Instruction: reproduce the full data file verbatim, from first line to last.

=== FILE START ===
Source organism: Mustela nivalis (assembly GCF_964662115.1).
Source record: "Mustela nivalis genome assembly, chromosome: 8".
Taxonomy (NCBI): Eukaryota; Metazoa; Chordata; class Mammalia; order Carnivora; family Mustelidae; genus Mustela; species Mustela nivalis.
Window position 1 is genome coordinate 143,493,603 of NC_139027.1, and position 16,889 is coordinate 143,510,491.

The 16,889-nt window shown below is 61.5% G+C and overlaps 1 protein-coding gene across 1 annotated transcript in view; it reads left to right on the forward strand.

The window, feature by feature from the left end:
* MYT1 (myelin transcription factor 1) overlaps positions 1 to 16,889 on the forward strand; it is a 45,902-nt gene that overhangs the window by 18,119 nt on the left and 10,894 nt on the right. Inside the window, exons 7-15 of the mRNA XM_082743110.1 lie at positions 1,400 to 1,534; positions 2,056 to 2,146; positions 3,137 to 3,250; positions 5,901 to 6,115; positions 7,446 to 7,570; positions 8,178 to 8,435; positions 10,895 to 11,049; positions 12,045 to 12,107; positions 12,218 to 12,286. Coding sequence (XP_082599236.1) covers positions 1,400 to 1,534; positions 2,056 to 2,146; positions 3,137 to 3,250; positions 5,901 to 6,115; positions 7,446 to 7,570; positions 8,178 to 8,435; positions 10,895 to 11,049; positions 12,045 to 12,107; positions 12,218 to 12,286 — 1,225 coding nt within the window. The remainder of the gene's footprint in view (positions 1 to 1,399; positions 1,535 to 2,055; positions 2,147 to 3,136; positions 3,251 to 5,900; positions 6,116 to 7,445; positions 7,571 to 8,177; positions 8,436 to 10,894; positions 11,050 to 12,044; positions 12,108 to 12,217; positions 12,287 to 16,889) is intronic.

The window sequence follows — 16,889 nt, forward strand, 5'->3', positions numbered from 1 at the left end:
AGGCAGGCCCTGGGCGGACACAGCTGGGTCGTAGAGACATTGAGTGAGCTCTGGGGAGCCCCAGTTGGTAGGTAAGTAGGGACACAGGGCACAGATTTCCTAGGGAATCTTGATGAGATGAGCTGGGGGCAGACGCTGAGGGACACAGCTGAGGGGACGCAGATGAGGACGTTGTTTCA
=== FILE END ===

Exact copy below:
Source organism: Mustela nivalis (assembly GCF_964662115.1).
Source record: "Mustela nivalis genome assembly, chromosome: 8".
Taxonomy (NCBI): Eukaryota; Metazoa; Chordata; class Mammalia; order Carnivora; family Mustelidae; genus Mustela; species Mustela nivalis.
Window position 1 is genome coordinate 143,493,603 of NC_139027.1, and position 16,889 is coordinate 143,510,491.

The 16,889-nt window shown below is 61.5% G+C and overlaps 1 protein-coding gene across 1 annotated transcript in view; it reads left to right on the forward strand.

The window, feature by feature from the left end:
* MYT1 (myelin transcription factor 1) overlaps positions 1 to 16,889 on the forward strand; it is a 45,902-nt gene that overhangs the window by 18,119 nt on the left and 10,894 nt on the right. Inside the window, exons 7-15 of the mRNA XM_082743110.1 lie at positions 1,400 to 1,534; positions 2,056 to 2,146; positions 3,137 to 3,250; positions 5,901 to 6,115; positions 7,446 to 7,570; positions 8,178 to 8,435; positions 10,895 to 11,049; positions 12,045 to 12,107; positions 12,218 to 12,286. Coding sequence (XP_082599236.1) covers positions 1,400 to 1,534; positions 2,056 to 2,146; positions 3,137 to 3,250; positions 5,901 to 6,115; positions 7,446 to 7,570; positions 8,178 to 8,435; positions 10,895 to 11,049; positions 12,045 to 12,107; positions 12,218 to 12,286 — 1,225 coding nt within the window. The remainder of the gene's footprint in view (positions 1 to 1,399; positions 1,535 to 2,055; positions 2,147 to 3,136; positions 3,251 to 5,900; positions 6,116 to 7,445; positions 7,571 to 8,177; positions 8,436 to 10,894; positions 11,050 to 12,044; positions 12,108 to 12,217; positions 12,287 to 16,889) is intronic.

The window sequence follows — 16,889 nt, forward strand, 5'->3', positions numbered from 1 at the left end:
AGGCAGGCCCTGGGCGGACACAGCTGGGTCGTAGAGACATTGAGTGAGCTCTGGGGAGCCCCAGTTGGTAGGTAAGTAGGGACACAGGGCACAGATTTCCTAGGGAATCTTGATGAGATGAGCTGGGGGCAGACGCTGAGGGACACAGCTGAGGGGACGCAGATGAGGACGTTGTTTCA